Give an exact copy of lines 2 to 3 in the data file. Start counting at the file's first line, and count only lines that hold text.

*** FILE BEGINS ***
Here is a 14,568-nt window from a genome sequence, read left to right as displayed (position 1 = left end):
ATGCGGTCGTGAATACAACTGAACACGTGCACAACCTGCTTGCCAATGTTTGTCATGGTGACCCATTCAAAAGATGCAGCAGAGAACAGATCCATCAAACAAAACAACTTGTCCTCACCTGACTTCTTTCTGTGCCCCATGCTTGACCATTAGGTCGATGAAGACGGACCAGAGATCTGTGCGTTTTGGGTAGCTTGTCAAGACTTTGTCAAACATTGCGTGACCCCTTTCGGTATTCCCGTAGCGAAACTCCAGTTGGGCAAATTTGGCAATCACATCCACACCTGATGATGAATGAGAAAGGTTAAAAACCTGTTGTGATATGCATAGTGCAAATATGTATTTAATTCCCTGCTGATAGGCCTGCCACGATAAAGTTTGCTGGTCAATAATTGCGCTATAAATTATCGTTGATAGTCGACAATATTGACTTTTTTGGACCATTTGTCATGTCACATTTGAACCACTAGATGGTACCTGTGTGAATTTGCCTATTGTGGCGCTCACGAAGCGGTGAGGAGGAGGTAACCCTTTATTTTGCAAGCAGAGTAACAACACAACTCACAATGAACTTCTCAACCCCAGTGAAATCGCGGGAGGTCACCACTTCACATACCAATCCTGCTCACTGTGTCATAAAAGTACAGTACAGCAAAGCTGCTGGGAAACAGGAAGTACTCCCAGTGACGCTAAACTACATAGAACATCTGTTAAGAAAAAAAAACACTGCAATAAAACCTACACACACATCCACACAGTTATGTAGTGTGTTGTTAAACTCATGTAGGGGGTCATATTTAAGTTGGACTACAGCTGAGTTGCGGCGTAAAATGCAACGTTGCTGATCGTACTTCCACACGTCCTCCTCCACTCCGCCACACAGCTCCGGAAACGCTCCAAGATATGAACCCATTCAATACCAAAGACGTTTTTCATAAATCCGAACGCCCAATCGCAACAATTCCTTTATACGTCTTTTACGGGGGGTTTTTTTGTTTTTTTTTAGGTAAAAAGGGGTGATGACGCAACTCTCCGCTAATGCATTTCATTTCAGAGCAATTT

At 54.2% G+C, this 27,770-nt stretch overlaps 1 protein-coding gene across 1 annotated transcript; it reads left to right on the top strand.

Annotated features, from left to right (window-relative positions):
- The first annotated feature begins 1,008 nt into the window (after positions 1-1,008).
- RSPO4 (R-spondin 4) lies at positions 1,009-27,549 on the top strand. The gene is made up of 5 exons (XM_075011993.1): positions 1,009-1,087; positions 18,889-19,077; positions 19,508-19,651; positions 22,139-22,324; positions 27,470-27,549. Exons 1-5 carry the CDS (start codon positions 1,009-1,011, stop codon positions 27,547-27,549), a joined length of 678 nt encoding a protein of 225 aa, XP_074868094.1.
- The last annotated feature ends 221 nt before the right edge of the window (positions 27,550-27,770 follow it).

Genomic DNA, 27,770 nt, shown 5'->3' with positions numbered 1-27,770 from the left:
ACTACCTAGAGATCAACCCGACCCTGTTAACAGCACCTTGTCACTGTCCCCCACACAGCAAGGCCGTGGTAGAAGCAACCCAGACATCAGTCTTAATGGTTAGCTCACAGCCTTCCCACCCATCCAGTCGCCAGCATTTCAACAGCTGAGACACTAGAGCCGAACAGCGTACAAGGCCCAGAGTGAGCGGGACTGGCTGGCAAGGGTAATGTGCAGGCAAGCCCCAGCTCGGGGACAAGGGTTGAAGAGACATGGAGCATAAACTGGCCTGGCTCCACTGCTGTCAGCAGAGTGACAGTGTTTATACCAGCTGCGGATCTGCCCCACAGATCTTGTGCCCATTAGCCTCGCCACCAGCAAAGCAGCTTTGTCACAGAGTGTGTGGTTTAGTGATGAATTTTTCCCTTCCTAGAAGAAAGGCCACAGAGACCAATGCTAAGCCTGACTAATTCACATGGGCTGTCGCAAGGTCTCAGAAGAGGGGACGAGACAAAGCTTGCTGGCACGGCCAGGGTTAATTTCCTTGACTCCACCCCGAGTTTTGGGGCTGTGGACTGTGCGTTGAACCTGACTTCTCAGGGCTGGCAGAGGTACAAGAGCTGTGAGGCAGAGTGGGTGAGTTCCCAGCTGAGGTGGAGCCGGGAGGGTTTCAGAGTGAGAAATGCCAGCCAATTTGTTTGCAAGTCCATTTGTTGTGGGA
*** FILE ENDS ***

ATGCGGTCGTGAATACAACTGAACACGTGCACAACCTGCTTGCCAATGTTTGTCATGGTGACCCATTCAAAAGATGCAGCAGAGAACAGATCCATCAAACAAAACAACTTGTCCTCACCTGACTTCTTTCTGTGCCCCATGCTTGACCATTAGGTCGATGAAGACGGACCAGAGATCTGTGCGTTTTGGGTAGCTTGTCAAGACTTTGTCAAACATTGCGTGACCCCTTTCGGTATTCCCGTAGCGAAACTCCAGTTGGGCAAATTTGGCAATCACATCCACACCTGATGATGAATGAGAAAGGTTAAAAACCTGTTGTGATATGCATAGTGCAAATATGTATTTAATTCCCTGCTGATAGGCCTGCCACGATAAAGTTTGCTGGTCAATAATTGCGCTATAAATTATCGTTGATAGTCGACAATATTGACTTTTTTGGACCATTTGTCATGTCACATTTGAACCACTAGATGGTACCTGTGTGAATTTGCCTATTGTGGCGCTCACGAAGCGGTGAGGAGGAGGTAACCCTTTATTTTGCAAGCAGAGTAACAACACAACTCACAATGAACTTCTCAACCCCAGTGAAATCGCGGGAGGTCACCACTTCACATACCAATCCTGCTCACTGTGTCATAAAAGTACAGTACAGCAAAGCTGCTGGGAAACAGGAAGTACTCCCAGTGACGCTAAACTACATAGAACATCTGTTAAGAAAAAAAAACACTGCAATAAAACCTACACACACATCCACACAGTTATGTAGTGTGTTGTTAAACTCATGTAGGGGGTCATATTTAAGTTGGACTACAGCTGAGTTGCGGCGTAAAATGCAACGTTGCTGATCGTACTTCCACACGTCCTCCTCCACTCCGCCACACAGCTCCGGAAACGCTCCAAGATATGAACCCATTCAATACCAAAGACGTTTTTCATAAATCCGAACGCCCAATCGCAACAATTCCTTTATACGTCTTTTACGGGGGGTTTTTTTGTTTTTTTTTAGGTAAAAAGGGGTGATGACGCAACTCTCCGCTAATGCATTTCATTTCAGAGCAATTT

At 54.2% G+C, this 27,770-nt stretch overlaps 1 protein-coding gene across 1 annotated transcript; it reads left to right on the top strand.